Director/co-writer Spike Lee leaves a lot of layers to unpack in Da 5 Bloods. Lee clearly has a lot on his mind with his latest project, which explores the largely ignored story of the black soldier experience in Vietnam. It’s not his most focused or strongest effort, but Lee undeniably has the ideal time period to share this thought-provoking tale.
It’s telling that so much of the earlier clips and conversations about black America’s shoddy treatment by a government that proudly proclaims “liberty and justice” for all feels like Lee could have shot it a week ago.
Da 5 Bloods is a defiant rebuke of the ‘stand for the flag’ patriots who loudly talk about the sacrifice their fathers and grandfathers made during wars. Those claims reinforce how lightly regarded black involvement in fighting America’s wars has been over the decades.
Four Vietnam veterans — Paul (Delroy Lindo, This Is Us), Otis (Clarke Peters, Jessica Jones), Melvin (Isiah Whitlock Jr., BlacKkKlansman), Eddie (Norm Lewis, Just Mercy) — reunite to finish some long overdue business. Relocating the gold trunk they discovered and bringing the remains of their platoon leader, Stormin Norman (Chadwick Boseman, Avengers: Endgame) back for a proper burial.
Lee makes a curious choice in the flashback scenes by opting against using younger actors and actually having Lindo, Peters, Whitlock and Lewis in action alongside Boseman.
Typically the same actors are used in flashbacks for comedic purposes, but these sequences lost something as there’s never a sense of how Da Bloods were as younger men. Maybe Lee and his co-writers Danny Bilson, Paul De Meo and Kevin Willmott were showing how war robs young men of their youth, but they fail to fully show everything that was lost.
Lee stages the few action sequences so cleanly that I found myself wishing he’d do a more action-oriented war story from the black soldier perspective.
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Of the four surviving Bloods, Paul has been battered by life the most. It’s probably not a coincidence that the less filtered, psychologically scarred war vet is an ardent Trump supporter proudly displaying his MAGA hat.
Whichever way Netflix pushes Lindo — be it best actor or best supporting actor — he’s worthy of a nomination for this performance. Lindo has been one of those actors whose understated greatness is easy to take for granted, but this take on a mentally shattered, bitter soldier is heartfelt, devastating and too hard to forget making for one of his career best efforts. In this current climate Da 5 Bloods stands a decent shot of racking up numerous nominations although in any year, Lindo’s performance should be undeniable.
Paul’s son, David (Jonathan Majors, The Last Black Man in San Francisco), crashes the reunion in hopes of getting some quality time as he fears Paul is close to losing it. Paul barely sleeps, keeps having visions of Norman, has a love/hate relationship with his son and is highly uncomfortable being back in Vietnam. Paul and David’s journey is a highlight.
Majors has the look of a performer who is going to have a lengthy, award-worthy career. He plays off Lindo well and fully grasps the metaphor of a father/son relationship that’s like navigating a minefield. Sometimes it’s a peaceful journey, but at any moment it can be explosive.
The rest of Da Bloods are happy to be reunited and aren’t as affected returning to the former war zone. Otis reconnects with an old acquaintance and gets a fence, Desroche (Jean Reno), to help them get the money into overseas bank accounts. Peters and Whitlock provide welcome strong performances. They’ve largely been in background supporting roles so it was nice to see them enjoy some quality screen time in meaty roles.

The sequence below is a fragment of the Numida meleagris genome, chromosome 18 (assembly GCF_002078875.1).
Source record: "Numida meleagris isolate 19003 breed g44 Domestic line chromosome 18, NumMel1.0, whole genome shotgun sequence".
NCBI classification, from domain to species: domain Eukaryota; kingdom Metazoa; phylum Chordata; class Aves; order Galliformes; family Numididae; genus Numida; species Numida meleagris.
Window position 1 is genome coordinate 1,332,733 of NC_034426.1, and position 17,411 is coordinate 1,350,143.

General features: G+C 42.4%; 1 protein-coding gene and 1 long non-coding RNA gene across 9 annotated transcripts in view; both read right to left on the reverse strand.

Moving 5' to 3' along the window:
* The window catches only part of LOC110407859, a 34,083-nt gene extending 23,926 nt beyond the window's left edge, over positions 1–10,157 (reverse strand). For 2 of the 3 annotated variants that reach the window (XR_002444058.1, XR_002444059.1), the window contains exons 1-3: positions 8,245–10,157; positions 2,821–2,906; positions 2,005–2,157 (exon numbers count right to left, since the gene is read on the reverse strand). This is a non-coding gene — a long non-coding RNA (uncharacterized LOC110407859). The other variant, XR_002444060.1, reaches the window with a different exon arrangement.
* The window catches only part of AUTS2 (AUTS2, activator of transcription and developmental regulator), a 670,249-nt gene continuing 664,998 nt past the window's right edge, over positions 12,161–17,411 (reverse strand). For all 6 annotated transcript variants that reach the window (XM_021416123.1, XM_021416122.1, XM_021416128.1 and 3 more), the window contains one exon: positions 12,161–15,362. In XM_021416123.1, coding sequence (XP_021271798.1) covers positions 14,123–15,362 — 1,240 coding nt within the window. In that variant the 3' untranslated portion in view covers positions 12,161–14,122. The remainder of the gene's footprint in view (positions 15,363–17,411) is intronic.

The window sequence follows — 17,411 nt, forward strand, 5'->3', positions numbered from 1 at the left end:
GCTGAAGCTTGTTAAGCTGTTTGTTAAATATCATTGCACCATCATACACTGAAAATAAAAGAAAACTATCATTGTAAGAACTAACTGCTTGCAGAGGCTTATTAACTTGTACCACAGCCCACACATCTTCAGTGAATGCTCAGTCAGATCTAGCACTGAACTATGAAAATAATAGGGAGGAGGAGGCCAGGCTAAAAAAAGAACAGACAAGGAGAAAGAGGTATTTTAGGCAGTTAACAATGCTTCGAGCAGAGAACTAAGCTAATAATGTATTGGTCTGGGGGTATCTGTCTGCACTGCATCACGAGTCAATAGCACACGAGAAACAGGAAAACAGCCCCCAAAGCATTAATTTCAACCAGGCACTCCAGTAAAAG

Some of the film’s most effective scenes were the flashbacks featuring Vietnamese radio personality Hanoi Hannah (Van Veronica Ngo) as she read prepared propaganda aimed at making the black soldiers question their involvement in the war. The irony is the cold truth and logic behind the scripts, which asks what black men gained from fighting in America’s wars.
While the story is largely told from the soldiers’ perspective the absence of black women’s voice save archival footage of Angela Davis was disappointing. Lee shows weeping sisters and daughters, but they’re never given any lines as if their experience watching family members in a war or picking up the pieces afterward wasn’t as important.
Lee largely forgoes being subtle whether in the messaging with archival clips, the still photos of historical black figures that were killed in combat and the endless struggle for equality. That was true back with Lee’s 1989 film Do the Right Thing and it seems just as essential a message today. The execution can feel more than a little heavy-handed at times. Longtime Lee collaborator Terence Blanchard’s score and some of Marvin Gaye’s biggest hits are used to milk maximum emotion that feels occasionally overblown.
Extended monologues often felt out of place and disrupt the flow. The lack of subtlety also negatively impacts some pivotal plot points.
A throwaway conversation David has with a woman (Mélanie Thierry) about her crew searching for mines may as well have a pop-up saying “this is important!” and Lee telegraphs the eventual payoff so much it loses its impact. And having the main adversary wearing a Trump-catalog edition suit and MAGA hat in the final act is cartoonish.
While BlacKkKlansman felt like a surgical sniper shot calling out the ludicrousness of racism, Da 5 Bloods is more of a bombardment of the black soldiers’ story. It’s not as clean or effective, but gets Lee’s point across.
Rating: 7 out of 10
Photo Credit: Netflix